How that work, naming an asteroid?
“There are quite a few asteroids coursing through the universe. Between Mars and Jupiter, for instance, there is a big asteroid belt where new discoveries are made all the time. That is often due to amateur astronomers, who write a short research proposal and then get observing time at a telescope. A new celestial body gets catalogued under some large impossible number, but the discoverers get to name it too, if they want. Comets and asteroids are often named after people who have meant a lot for space science. Langbroek and his colleague thought that I should be nominated and they convinced the Astronomical Union to choose me.”

What is your research about?
“The common thread throughout my work is organic material on Mars. I’m also studying other planets in our solar system now, but Mars is still my favorite. What I’m interested in is the question of how life on earth came to be, and whether it could exist somewhere else too. What were the preconditions? What did the Earth look like in that time? Was life made from materials already available on that planet, or did it need materials from meteorites, for example? To answer those questions, it’s useful to look at the circumstances on other planets.”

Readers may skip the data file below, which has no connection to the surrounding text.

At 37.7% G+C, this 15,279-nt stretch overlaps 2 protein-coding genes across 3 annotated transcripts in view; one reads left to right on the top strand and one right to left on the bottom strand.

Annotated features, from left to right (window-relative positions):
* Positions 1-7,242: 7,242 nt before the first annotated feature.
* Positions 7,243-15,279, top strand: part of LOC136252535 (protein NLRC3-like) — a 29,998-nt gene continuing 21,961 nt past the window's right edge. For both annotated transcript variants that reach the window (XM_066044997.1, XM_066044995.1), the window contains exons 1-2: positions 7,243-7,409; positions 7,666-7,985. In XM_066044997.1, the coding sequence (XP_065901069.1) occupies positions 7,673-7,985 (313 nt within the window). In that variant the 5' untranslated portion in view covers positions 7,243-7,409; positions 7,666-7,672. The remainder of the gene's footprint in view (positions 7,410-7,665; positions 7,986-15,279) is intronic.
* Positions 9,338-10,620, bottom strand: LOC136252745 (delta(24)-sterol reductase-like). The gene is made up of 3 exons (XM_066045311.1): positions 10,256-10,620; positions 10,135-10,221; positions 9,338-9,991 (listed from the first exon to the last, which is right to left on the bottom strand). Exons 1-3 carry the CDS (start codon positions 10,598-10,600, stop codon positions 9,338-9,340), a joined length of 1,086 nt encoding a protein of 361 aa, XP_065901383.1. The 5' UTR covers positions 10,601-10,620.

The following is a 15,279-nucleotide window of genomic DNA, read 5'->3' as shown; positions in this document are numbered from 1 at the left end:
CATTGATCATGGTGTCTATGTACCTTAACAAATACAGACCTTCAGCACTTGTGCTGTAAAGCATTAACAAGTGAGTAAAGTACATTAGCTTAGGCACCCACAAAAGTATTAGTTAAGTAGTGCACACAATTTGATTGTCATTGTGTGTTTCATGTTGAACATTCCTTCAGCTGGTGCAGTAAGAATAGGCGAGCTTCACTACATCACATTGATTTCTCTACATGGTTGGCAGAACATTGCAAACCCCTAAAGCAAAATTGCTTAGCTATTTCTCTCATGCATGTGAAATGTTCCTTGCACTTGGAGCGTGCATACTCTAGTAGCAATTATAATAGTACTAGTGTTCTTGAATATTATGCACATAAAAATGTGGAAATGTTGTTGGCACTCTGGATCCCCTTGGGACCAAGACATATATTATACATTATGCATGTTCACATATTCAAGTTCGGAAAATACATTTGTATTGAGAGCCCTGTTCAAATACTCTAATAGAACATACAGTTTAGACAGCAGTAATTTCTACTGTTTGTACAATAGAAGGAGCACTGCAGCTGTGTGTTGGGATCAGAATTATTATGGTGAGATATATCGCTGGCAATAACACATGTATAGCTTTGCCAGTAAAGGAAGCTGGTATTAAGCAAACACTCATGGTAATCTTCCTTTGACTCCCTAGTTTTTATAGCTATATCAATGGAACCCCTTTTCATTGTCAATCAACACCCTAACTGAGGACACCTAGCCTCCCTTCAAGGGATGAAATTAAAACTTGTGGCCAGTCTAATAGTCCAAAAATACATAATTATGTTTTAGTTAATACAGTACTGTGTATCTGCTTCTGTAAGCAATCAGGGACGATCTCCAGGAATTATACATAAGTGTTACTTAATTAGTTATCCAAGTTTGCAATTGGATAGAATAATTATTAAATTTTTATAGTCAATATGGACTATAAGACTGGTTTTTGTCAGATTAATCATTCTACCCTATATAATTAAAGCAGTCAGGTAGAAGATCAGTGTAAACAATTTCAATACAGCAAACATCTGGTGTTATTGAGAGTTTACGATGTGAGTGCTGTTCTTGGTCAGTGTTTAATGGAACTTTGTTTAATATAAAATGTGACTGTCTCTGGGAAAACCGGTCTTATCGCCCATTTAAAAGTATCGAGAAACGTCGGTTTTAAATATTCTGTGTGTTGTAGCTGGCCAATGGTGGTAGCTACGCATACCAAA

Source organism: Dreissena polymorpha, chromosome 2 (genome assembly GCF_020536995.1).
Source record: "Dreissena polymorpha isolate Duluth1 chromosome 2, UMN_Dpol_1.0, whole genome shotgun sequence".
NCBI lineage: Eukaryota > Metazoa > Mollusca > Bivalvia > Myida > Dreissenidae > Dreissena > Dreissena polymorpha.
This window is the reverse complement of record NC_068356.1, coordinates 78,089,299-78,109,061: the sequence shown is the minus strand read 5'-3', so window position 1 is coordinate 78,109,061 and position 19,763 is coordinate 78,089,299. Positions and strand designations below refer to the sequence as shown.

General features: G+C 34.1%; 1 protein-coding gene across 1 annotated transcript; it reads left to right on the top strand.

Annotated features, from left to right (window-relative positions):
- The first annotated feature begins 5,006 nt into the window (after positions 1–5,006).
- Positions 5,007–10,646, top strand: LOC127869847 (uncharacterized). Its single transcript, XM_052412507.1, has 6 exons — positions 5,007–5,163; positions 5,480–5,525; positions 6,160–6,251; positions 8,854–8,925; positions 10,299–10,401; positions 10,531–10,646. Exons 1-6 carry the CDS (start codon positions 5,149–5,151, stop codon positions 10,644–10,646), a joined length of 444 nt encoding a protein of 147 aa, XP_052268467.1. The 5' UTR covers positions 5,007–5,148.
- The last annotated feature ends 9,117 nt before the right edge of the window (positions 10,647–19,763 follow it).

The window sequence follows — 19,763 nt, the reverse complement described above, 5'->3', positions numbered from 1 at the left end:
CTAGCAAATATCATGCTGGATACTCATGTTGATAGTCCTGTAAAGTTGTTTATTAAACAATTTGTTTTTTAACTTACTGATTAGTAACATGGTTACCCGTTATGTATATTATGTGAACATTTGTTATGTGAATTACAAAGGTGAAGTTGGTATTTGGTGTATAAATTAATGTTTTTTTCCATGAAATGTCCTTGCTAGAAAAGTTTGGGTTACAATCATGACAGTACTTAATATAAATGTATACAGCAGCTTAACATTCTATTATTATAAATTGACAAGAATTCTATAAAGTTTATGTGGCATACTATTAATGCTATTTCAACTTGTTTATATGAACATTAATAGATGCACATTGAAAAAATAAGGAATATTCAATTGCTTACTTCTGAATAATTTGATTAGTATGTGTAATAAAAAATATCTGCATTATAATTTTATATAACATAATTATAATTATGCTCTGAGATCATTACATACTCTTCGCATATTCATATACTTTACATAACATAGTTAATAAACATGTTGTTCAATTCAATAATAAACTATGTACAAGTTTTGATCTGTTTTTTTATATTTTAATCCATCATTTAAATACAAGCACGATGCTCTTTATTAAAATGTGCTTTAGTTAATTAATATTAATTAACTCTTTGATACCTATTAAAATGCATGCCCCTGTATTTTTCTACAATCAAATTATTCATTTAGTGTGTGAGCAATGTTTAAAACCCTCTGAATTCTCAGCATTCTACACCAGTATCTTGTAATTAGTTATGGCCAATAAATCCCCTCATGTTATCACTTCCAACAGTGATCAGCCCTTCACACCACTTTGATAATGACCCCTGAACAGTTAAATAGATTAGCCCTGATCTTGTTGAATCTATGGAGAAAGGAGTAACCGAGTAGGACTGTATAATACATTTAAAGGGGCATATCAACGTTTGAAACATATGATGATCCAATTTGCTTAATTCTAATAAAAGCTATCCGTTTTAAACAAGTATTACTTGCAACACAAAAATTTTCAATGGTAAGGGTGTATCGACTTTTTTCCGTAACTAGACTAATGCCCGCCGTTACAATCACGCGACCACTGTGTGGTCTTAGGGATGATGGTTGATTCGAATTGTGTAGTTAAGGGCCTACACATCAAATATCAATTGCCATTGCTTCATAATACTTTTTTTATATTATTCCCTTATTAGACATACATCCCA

Why is that useful?
“By examining other planets, we learn more about how Earth works. Think about the moving tectonic plates: why do we have them, but Mars of Venus don't? Mars is a logical candidate for this type of research, because it once resembled the Earth a great deal. It’s also handy that one can travel to it. That’s why we know quite a lot about Mars, like its day and night temperatures, the composition of its surface and atmosphere, and how much UV radiation it has.

“We can largely replicate these conditions and then experiment on them with all kinds of substances, to see what happens. You could, for instance, put a piece of meteorite on its surface and study the circumstances that allow the molecules with organic material to move from the meteorite to the planetary surface.”